Exuberant Animal reminds audience how to play

“Work comes before play” says the age-old expression, citing the importance of discipline before relaxation. For many, this saying has been heard a thousand times over—from parents, teachers and many other figures of guidance.

However, for Frank Forencich and his Seattle-based health leadership organization, The Exuberant Animal, “work” and “play” do not have to be exclusive activities.

“Play is a human universal,” Forencich said. “[It] is an original form of learning… it’s wired into our brain.”

In this sentiment, Forencich refers to the main goal of his organization: to introduce a type of training that does not simply encourage exercise, but says that exercise should come naturally to humans and that exercise should be engaged in a play state rather than work state.

During Forencich’s lecture at Puget Sound on March 4, he spoke earnestly and enthusiastically about the background and development of his vision and philosophy. Forencich, who has participated in both martial arts and rock climbing throughout the past 30 years, began his lecture by explaining the neurological science behind intellect and specialization.

Firstly, he described the idea of “fixed intellect/talent” or neurofatalism, which is based on the premise that brain cells cannot be regenerated; rather, they can only die. This is a more biological view on the idea that intelligence is a fixed amount, a view that has been shared by many people.

After decades of research, however, the discoveries of neuroplasticity, “cells that fire together wire together”, and neurogenesis, the concept that we can grow new brain cells, challenged this idea of fixed intellect and thus the way we think about intelligence as a whole.

Forencich emphasized that repetition, especially high quality repetition paired with precision, stability, focused attention and desire, is key in developing specialization and carving neural ruts in your brain. However, carving ruts too deep, he warned, can be a dangerous path to overspecialization. This danger is why he also presented the idea of the “adapted versus adaptable”—rather than becoming too specialized, we constantly need to adapt ourselves to new stimulus—a notion commonly recognized among high-performance athletes.

With this concept in mind, he introduced the idea that play is important. In the world of mammals, play is universal—all mammals do it to some extent.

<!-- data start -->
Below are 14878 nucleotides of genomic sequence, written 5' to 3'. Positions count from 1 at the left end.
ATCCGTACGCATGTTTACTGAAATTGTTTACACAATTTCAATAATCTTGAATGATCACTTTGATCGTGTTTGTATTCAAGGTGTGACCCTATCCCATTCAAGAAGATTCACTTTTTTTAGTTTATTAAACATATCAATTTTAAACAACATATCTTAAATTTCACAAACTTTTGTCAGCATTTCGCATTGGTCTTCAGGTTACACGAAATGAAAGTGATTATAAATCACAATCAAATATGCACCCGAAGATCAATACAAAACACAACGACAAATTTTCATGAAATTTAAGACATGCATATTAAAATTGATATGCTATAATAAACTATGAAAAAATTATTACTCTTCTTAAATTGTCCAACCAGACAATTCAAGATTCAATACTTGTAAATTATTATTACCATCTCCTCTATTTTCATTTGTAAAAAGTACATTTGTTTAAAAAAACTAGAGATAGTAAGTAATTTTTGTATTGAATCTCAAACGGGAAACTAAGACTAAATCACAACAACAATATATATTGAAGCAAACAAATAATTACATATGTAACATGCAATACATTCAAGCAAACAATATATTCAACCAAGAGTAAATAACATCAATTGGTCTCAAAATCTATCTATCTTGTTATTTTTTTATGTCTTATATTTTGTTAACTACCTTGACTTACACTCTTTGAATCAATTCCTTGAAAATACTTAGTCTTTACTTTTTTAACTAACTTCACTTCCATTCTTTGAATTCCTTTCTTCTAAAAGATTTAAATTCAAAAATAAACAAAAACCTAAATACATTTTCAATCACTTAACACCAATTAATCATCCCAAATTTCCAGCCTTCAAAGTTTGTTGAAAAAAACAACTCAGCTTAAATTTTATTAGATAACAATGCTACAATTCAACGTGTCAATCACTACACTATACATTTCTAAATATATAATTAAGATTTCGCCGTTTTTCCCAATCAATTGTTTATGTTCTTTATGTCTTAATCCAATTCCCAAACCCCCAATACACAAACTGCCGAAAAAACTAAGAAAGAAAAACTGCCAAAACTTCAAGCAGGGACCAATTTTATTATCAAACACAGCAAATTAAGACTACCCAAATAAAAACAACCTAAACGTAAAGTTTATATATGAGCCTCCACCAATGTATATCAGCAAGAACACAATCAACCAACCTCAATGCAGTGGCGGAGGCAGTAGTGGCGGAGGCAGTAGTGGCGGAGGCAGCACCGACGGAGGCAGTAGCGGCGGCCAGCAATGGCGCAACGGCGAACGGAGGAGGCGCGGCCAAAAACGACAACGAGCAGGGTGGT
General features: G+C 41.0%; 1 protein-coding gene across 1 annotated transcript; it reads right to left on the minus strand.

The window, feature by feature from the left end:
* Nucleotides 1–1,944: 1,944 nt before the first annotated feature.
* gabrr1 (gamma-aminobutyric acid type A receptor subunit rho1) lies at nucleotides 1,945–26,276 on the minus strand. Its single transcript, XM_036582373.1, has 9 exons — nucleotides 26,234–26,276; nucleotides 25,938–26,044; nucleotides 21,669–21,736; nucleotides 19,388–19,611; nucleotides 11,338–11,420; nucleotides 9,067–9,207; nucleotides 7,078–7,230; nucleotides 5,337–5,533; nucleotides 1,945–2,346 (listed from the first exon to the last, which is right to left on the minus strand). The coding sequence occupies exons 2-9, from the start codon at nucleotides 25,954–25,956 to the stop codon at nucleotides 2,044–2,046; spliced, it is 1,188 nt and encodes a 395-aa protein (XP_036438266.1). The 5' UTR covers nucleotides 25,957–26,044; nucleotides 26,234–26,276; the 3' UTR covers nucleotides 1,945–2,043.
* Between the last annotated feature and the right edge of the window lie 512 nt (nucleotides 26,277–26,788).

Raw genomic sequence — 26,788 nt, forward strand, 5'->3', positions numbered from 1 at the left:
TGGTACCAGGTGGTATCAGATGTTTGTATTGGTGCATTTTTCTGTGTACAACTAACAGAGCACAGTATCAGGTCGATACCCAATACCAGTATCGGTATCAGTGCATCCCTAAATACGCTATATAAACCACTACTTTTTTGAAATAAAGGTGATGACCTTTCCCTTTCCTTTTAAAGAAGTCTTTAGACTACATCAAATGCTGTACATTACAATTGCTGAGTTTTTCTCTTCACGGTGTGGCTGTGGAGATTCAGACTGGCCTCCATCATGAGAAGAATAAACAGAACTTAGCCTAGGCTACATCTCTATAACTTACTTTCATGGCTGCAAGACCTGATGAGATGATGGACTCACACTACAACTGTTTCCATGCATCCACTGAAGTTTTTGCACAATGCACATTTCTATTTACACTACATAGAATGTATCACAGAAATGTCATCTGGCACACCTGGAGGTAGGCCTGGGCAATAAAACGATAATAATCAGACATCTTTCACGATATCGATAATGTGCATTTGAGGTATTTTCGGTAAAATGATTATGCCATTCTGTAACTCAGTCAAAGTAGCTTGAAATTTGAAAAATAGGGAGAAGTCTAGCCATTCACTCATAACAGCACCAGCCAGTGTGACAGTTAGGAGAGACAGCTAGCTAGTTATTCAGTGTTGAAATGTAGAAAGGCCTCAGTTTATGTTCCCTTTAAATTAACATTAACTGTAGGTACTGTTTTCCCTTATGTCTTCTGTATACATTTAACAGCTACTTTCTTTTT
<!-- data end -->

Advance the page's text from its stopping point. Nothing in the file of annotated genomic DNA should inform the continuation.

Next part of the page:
He brought up pictures of dogs playing with polar bears to emphasize this point: despite their difference in size, native land of origin and the carnivorous nature of both animals, they both showed typical signs of play and engaged each other in a friendly manner.

He brought up other examples of play in the mammalian world, such as dogs taking turns chasing one another and bigger dogs lower the intensity of play for smaller dogs—this is exercise for most dogs: exercise in a “play” state of mind.

“We think with our entire body,” Forencich said. “The body is an open system, we absorb every experience… [it is] a sensory organ.”

The second part of Forencich’s lecture brought the audience to the upper part of the Memorial Fieldhouse in order to engage in some play of their own.

The play, or rather exercise in a play state, began with low intensity activities that encouraged basic movements and activity. Participants, while standing in a circle, were instructed to swing their arms back and forth in the air, at first standing on two feet then progressing to a single foot.

At this point in the activity, participants, both previously acquainted and unacquainted, began to laugh and giggle. Yet as the activities progressed, participants found themselves letting go of their initial nervousness and self-consciousness.

The next activity involved participants standing in two lines several feet apart. Facing one another, Forencich instructed them to “cross the street” towards each other, the only rule being “don’t crash!” They were next instructed to carry an invisible sword, swinging at each other in a friendly way like children on a playground.

These activities continued, ranging from a one-on-one tug-of-war to tossing a medicine ball through a moving hoop, until participants became exhausted—not only from the dance-like movements of the activities, but also from the bounty of incessant laughing and cheek-to-cheek grins.

In this way, Forencich was able to demonstrate the type of training that he and The Exuberant Animal strive to achieve: a confluence of work and play—or rather, exercise in a play state.

Not only were participants able to exercise their bodies, but “play contributes to the nervous system… and causes creativity,” Forencich said.

Almost every activity involved participants coming into physical contact with one another, and, even though some had never met each other before, they easily broke the ice and were able to interact in a friendly and, of course, playful manner.

In the end, Forencich was able to demonstrate the importance of play in not only physical development, but also mental development.

He strongly emphasized the idea that each exercise should have meaning and that contrast is incredibly important: when you work, give it your all; but when you rest, rest very deeply.

He applied this to every person and everyday life, but “especially the student population”; finding this balance has always been a challenge for students, and one that he may finally have found a solution to.